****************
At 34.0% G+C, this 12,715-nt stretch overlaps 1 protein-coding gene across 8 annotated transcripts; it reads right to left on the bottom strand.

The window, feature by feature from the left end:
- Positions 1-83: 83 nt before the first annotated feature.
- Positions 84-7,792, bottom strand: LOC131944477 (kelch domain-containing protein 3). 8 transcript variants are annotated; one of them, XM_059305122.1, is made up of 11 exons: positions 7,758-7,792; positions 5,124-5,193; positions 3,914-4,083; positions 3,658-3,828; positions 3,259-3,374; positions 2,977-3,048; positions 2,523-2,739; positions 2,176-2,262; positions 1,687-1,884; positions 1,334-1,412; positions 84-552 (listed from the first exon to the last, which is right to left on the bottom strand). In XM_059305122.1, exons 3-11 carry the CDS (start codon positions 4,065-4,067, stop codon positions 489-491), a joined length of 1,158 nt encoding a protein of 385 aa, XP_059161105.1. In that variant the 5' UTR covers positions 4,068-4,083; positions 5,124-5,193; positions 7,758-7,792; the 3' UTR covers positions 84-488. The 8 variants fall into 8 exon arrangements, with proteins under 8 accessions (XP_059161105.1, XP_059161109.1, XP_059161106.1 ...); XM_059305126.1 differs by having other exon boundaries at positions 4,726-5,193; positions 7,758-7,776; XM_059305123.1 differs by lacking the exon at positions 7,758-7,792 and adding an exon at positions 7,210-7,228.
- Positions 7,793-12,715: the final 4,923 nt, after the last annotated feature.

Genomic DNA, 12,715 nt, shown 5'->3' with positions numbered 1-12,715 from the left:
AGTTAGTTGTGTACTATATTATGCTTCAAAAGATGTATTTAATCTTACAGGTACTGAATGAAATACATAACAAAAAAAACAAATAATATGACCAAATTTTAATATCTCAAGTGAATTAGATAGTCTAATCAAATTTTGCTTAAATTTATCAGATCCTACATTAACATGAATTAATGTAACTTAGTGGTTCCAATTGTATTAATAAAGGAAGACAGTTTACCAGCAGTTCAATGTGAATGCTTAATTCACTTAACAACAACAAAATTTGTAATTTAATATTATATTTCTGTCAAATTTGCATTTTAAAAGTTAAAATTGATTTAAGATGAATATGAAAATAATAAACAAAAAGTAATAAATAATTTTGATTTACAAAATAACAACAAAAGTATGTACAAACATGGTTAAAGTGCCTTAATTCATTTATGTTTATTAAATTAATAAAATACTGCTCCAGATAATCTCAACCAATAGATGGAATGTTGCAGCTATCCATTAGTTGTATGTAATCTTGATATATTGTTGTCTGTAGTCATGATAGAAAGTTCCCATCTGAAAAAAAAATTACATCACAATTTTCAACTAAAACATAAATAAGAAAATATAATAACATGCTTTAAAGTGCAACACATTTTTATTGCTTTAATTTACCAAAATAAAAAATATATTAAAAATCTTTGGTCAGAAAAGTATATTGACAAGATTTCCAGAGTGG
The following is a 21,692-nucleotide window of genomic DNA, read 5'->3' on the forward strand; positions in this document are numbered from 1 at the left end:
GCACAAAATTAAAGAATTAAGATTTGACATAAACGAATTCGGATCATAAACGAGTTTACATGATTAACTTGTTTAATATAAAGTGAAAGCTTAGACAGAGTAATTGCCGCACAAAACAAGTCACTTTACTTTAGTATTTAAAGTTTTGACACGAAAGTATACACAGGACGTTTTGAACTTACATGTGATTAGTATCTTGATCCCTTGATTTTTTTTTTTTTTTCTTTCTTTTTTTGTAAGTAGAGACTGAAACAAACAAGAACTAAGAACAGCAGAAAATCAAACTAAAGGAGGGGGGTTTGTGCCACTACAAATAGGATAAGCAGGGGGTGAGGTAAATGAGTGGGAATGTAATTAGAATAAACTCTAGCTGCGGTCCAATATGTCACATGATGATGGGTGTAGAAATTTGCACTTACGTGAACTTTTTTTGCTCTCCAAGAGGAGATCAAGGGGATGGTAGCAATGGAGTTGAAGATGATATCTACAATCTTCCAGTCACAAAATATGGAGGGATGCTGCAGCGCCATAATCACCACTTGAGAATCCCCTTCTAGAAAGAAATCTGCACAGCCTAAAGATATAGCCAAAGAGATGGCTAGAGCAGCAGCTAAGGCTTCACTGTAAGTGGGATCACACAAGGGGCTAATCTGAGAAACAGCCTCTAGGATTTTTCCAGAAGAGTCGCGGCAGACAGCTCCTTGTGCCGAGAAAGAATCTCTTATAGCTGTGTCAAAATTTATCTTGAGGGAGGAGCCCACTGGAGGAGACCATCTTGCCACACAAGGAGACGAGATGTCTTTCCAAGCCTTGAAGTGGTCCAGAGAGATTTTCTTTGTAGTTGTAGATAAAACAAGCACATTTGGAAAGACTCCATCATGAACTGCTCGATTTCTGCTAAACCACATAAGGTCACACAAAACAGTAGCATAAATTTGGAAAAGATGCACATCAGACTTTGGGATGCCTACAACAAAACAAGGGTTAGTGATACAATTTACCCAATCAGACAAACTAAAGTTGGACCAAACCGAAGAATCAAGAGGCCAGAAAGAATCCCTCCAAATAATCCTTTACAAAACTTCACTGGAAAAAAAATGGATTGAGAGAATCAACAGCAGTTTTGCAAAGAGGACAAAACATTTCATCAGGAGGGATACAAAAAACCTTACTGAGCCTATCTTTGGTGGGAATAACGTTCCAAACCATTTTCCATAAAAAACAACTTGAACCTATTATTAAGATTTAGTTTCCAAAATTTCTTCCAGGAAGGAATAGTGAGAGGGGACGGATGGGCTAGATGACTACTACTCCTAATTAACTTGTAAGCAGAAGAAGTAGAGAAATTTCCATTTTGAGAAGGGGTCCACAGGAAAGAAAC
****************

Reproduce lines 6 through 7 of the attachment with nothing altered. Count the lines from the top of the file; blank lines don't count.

Genomic DNA, 12,715 nt, shown 5'->3' with positions numbered 1-12,715 from the left:
AGTTAGTTGTGTACTATATTATGCTTCAAAAGATGTATTTAATCTTACAGGTACTGAATGAAATACATAACAAAAAAAACAAATAATATGACCAAATTTTAATATCTCAAGTGAATTAGATAGTCTAATCAAATTTTGCTTAAATTTATCAGATCCTACATTAACATGAATTAATGTAACTTAGTGGTTCCAATTGTATTAATAAAGGAAGACAGTTTACCAGCAGTTCAATGTGAATGCTTAATTCACTTAACAACAACAAAATTTGTAATTTAATATTATATTTCTGTCAAATTTGCATTTTAAAAGTTAAAATTGATTTAAGATGAATATGAAAATAATAAACAAAAAGTAATAAATAATTTTGATTTACAAAATAACAACAAAAGTATGTACAAACATGGTTAAAGTGCCTTAATTCATTTATGTTTATTAAATTAATAAAATACTGCTCCAGATAATCTCAACCAATAGATGGAATGTTGCAGCTATCCATTAGTTGTATGTAATCTTGATATATTGTTGTCTGTAGTCATGATAGAAAGTTCCCATCTGAAAAAAAAATTACATCACAATTTTCAACTAAAACATAAATAAGAAAATATAATAACATGCTTTAAAGTGCAACACATTTTTATTGCTTTAATTTACCAAAATAAAAAATATATTAAAAATCTTTGGTCAGAAAAGTATATTGACAAGATTTCCAGAGTGG